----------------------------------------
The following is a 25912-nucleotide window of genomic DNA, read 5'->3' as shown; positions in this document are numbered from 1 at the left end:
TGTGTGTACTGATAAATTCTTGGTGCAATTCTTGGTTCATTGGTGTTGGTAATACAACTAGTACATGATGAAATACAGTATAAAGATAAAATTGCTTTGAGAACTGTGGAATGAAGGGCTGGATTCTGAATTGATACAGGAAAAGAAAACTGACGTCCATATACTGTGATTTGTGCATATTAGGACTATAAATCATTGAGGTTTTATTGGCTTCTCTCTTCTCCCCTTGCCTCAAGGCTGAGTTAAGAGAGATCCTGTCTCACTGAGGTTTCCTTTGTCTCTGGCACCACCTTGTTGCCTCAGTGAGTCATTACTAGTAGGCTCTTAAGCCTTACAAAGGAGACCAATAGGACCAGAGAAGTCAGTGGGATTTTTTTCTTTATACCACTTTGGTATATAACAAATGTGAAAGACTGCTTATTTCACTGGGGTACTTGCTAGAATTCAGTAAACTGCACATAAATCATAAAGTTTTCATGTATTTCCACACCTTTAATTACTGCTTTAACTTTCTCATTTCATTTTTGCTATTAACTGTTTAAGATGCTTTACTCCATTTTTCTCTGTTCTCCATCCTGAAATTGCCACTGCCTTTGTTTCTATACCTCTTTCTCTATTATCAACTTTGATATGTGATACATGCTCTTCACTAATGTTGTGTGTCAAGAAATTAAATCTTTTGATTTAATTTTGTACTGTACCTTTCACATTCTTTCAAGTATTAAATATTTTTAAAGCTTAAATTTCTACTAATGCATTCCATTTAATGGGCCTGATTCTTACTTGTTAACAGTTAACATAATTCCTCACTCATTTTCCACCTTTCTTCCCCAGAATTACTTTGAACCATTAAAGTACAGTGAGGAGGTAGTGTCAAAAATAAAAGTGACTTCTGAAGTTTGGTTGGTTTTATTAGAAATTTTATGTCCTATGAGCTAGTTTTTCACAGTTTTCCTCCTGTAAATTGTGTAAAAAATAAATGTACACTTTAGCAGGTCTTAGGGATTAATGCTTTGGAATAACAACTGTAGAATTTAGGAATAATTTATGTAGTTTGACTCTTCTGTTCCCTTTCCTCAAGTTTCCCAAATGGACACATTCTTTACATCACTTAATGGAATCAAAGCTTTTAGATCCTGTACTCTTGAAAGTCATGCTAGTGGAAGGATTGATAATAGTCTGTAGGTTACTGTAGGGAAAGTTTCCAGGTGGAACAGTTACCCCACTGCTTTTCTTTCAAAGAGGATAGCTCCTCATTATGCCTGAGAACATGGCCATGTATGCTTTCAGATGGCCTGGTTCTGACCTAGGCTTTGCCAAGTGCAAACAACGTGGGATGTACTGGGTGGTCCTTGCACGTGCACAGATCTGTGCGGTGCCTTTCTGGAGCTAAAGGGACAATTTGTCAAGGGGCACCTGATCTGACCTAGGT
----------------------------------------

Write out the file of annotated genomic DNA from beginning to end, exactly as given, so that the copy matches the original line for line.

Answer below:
The following is a 25912-nucleotide window of genomic DNA, read 5'->3' as shown; positions in this document are numbered from 1 at the left end:
TGTGTGTACTGATAAATTCTTGGTGCAATTCTTGGTTCATTGGTGTTGGTAATACAACTAGTACATGATGAAATACAGTATAAAGATAAAATTGCTTTGAGAACTGTGGAATGAAGGGCTGGATTCTGAATTGATACAGGAAAAGAAAACTGACGTCCATATACTGTGATTTGTGCATATTAGGACTATAAATCATTGAGGTTTTATTGGCTTCTCTCTTCTCCCCTTGCCTCAAGGCTGAGTTAAGAGAGATCCTGTCTCACTGAGGTTTCCTTTGTCTCTGGCACCACCTTGTTGCCTCAGTGAGTCATTACTAGTAGGCTCTTAAGCCTTACAAAGGAGACCAATAGGACCAGAGAAGTCAGTGGGATTTTTTTCTTTATACCACTTTGGTATATAACAAATGTGAAAGACTGCTTATTTCACTGGGGTACTTGCTAGAATTCAGTAAACTGCACATAAATCATAAAGTTTTCATGTATTTCCACACCTTTAATTACTGCTTTAACTTTCTCATTTCATTTTTGCTATTAACTGTTTAAGATGCTTTACTCCATTTTTCTCTGTTCTCCATCCTGAAATTGCCACTGCCTTTGTTTCTATACCTCTTTCTCTATTATCAACTTTGATATGTGATACATGCTCTTCACTAATGTTGTGTGTCAAGAAATTAAATCTTTTGATTTAATTTTGTACTGTACCTTTCACATTCTTTCAAGTATTAAATATTTTTAAAGCTTAAATTTCTACTAATGCATTCCATTTAATGGGCCTGATTCTTACTTGTTAACAGTTAACATAATTCCTCACTCATTTTCCACCTTTCTTCCCCAGAATTACTTTGAACCATTAAAGTACAGTGAGGAGGTAGTGTCAAAAATAAAAGTGACTTCTGAAGTTTGGTTGGTTTTATTAGAAATTTTATGTCCTATGAGCTAGTTTTTCACAGTTTTCCTCCTGTAAATTGTGTAAAAAATAAATGTACACTTTAGCAGGTCTTAGGGATTAATGCTTTGGAATAACAACTGTAGAATTTAGGAATAATTTATGTAGTTTGACTCTTCTGTTCCCTTTCCTCAAGTTTCCCAAATGGACACATTCTTTACATCACTTAATGGAATCAAAGCTTTTAGATCCTGTACTCTTGAAAGTCATGCTAGTGGAAGGATTGATAATAGTCTGTAGGTTACTGTAGGGAAAGTTTCCAGGTGGAACAGTTACCCCACTGCTTTTCTTTCAAAGAGGATAGCTCCTCATTATGCCTGAGAACATGGCCATGTATGCTTTCAGATGGCCTGGTTCTGACCTAGGCTTTGCCAAGTGCAAACAACGTGGGATGTACTGGGTGGTCCTTGCACGTGCACAGATCTGTGCGGTGCCTTTCTGGAGCTAAAGGGACAATTTGTCAAGGGGCACCTGATCTGACCTAGGT